Universities have been active, at least in this enterprise. The University of Cambridge removed the stain glass window memorializing Ronald Fisher, supporter of eugenics. Cold Springs Harbor Laboratory has removed the name of biologist James Watson from its graduate program. Francis Galton and Karl Pearson, eugenicists, have been removed from UCL. The Washington football team retired its nickname “Redskins” and replaced it with another name that will have no link to Native American imagery. President Baruch Obama in September 2015 changed name of Mount McKinley, name of 25th president, to Mount Denali, a name of the local people.
Traditionally, watching birds has largely been a white activity with fewer racial minority individuals as birders, naturalists, or ornithologists. Over the last year people of color in London have formed a group, “Flock together.” It has made proposals that the names of those birds considered undesirable be changed. The most extreme is that all birds named for white people be renamed. Names of birds have commonly been assigned by taxonomists, who determine the relationships between species, but the name can be change if found undesirable names. Following a confrontation in Central Park, New York between a white woman walking her dog and a black birdwatcher on May 25, 2020, the same day as the death of George Floyd, the Black Birders Week, BBW, was founded.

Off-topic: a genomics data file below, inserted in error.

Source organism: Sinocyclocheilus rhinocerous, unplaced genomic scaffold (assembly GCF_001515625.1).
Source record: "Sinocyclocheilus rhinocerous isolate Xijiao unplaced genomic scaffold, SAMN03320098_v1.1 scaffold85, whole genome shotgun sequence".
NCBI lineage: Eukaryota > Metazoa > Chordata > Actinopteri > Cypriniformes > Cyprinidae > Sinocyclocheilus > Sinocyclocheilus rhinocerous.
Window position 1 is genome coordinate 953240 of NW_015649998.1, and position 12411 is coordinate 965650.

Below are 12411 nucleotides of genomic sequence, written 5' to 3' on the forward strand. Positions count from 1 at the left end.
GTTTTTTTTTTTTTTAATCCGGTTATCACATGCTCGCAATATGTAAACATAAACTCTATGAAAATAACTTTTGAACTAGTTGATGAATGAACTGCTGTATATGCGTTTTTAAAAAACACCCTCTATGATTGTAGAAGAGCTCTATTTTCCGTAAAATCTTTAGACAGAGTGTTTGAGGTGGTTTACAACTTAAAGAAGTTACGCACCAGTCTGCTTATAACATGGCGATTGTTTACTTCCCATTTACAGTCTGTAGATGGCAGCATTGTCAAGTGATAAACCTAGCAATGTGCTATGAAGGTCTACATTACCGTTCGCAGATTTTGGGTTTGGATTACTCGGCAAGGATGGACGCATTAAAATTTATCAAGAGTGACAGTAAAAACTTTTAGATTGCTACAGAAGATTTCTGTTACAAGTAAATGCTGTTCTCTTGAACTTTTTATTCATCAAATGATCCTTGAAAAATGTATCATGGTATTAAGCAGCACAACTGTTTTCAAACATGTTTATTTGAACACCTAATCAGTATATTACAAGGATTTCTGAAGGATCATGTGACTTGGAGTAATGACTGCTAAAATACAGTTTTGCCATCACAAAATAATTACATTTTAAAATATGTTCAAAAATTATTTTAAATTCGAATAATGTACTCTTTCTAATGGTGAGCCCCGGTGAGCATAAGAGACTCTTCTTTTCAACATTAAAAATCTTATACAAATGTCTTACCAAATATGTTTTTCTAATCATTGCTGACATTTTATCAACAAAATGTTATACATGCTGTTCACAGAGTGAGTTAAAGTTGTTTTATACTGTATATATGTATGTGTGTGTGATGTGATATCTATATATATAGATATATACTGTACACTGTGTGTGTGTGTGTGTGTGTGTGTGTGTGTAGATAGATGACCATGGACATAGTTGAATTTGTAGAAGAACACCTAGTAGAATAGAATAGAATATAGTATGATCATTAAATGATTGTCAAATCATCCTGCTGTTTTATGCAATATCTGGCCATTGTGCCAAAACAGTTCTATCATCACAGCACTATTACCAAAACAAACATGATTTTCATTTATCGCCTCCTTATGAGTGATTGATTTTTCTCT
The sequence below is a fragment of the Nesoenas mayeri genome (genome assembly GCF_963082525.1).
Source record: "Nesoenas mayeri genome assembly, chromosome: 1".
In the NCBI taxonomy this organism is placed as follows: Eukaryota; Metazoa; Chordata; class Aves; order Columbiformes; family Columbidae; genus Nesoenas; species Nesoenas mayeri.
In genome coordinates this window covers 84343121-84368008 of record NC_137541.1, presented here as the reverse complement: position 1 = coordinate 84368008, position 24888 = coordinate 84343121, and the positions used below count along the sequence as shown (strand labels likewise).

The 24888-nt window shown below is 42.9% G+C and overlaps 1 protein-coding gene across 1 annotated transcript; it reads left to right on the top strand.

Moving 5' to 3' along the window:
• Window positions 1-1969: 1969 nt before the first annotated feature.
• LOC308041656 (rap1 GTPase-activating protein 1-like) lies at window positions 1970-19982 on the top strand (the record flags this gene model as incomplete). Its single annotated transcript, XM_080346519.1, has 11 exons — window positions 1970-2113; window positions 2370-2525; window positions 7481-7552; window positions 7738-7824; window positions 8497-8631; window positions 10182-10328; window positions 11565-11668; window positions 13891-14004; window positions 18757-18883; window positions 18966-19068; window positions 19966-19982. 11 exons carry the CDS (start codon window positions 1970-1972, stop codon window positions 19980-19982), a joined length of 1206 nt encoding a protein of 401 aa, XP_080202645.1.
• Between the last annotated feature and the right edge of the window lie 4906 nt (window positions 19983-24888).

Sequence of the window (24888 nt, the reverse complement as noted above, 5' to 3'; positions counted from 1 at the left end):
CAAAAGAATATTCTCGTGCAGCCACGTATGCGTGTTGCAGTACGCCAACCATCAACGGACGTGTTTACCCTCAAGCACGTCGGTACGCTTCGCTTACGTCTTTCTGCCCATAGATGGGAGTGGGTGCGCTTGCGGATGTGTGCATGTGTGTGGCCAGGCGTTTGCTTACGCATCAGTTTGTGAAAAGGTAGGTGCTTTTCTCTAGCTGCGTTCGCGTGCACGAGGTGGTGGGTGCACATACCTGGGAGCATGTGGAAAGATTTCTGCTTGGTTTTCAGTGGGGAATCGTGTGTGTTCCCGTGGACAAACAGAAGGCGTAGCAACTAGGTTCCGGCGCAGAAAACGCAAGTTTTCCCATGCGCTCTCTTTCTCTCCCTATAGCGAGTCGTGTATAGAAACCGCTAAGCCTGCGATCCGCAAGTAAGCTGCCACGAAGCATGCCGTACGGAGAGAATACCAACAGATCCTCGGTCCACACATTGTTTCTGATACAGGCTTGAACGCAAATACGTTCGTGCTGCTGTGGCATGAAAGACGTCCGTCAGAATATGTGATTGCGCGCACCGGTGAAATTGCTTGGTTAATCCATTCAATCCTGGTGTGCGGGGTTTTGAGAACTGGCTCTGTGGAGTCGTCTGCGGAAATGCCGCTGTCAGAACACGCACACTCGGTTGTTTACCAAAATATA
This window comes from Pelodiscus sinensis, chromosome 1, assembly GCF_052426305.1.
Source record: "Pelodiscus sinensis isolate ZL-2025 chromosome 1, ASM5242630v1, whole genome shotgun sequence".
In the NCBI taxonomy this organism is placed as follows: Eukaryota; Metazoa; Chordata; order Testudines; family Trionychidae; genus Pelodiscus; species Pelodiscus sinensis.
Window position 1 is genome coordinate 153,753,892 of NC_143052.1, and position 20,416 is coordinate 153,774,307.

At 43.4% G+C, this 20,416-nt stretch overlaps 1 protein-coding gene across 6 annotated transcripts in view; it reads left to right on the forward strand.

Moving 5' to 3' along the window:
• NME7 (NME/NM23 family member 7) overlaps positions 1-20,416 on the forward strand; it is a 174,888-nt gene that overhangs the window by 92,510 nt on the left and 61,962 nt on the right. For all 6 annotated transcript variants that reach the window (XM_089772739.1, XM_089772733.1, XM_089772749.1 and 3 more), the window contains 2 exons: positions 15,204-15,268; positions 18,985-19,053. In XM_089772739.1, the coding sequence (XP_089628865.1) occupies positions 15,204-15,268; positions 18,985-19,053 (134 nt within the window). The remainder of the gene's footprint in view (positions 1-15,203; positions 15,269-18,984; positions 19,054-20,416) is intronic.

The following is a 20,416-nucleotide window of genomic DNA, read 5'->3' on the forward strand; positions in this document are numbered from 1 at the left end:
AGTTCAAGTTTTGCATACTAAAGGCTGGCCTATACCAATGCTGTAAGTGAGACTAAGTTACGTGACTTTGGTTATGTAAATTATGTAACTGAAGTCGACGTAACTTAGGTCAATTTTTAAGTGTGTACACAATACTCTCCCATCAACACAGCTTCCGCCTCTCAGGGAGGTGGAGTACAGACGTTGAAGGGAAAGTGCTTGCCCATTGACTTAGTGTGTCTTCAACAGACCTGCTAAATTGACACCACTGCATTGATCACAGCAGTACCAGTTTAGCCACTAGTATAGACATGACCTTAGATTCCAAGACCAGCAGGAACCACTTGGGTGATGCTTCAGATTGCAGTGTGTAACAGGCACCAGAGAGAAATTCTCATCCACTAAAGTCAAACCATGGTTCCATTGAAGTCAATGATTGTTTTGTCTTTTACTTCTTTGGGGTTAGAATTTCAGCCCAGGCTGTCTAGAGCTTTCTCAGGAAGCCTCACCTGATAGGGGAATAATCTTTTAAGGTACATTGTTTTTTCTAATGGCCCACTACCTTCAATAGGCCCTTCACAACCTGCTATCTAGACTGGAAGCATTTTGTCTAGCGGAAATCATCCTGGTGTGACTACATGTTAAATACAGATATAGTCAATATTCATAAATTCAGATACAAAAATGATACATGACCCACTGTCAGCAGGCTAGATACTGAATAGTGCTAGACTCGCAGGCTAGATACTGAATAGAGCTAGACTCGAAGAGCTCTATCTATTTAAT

The BBW is a group of black individuals interested in birding, concerned to increase diversity in birding and conservation, holding events to highlight black nature enthusiasts and to increase the visibility of black birders. More attention began to be paid to eponymous bird names, especially those associated with past figures with links to slavery. In June 2020 a campaign was launched to change the names of American birds that were named after people accused of links to colonialism, racism, and inequality.
Woke warriors are behind a drive to rename hundreds of bird species that are said to honor people with connections to slavery and colonialism. The group Flock Together is drawing attention to problematic bird names. Eponymous common names are held to be “verbal statues” and must fall. They are expressions of issues of racism, colonialism, sexism, and other undesirable association, especially white supremacy, power and authority. Two birds already have had names changed. One is McCown’s Longspur; this is named after John McCown, Confederate General in the Civil War, but also ornithologist, who was a collector of birds, shot a pair of larks he saw in a Texas prairie. The bird has been renamed, thick billed long spur. The other bird is Oldsquaw, a politically incorrect word regarded as a slur against women, the elderly, and indigenous groups, and now renamed “long tailed duck.”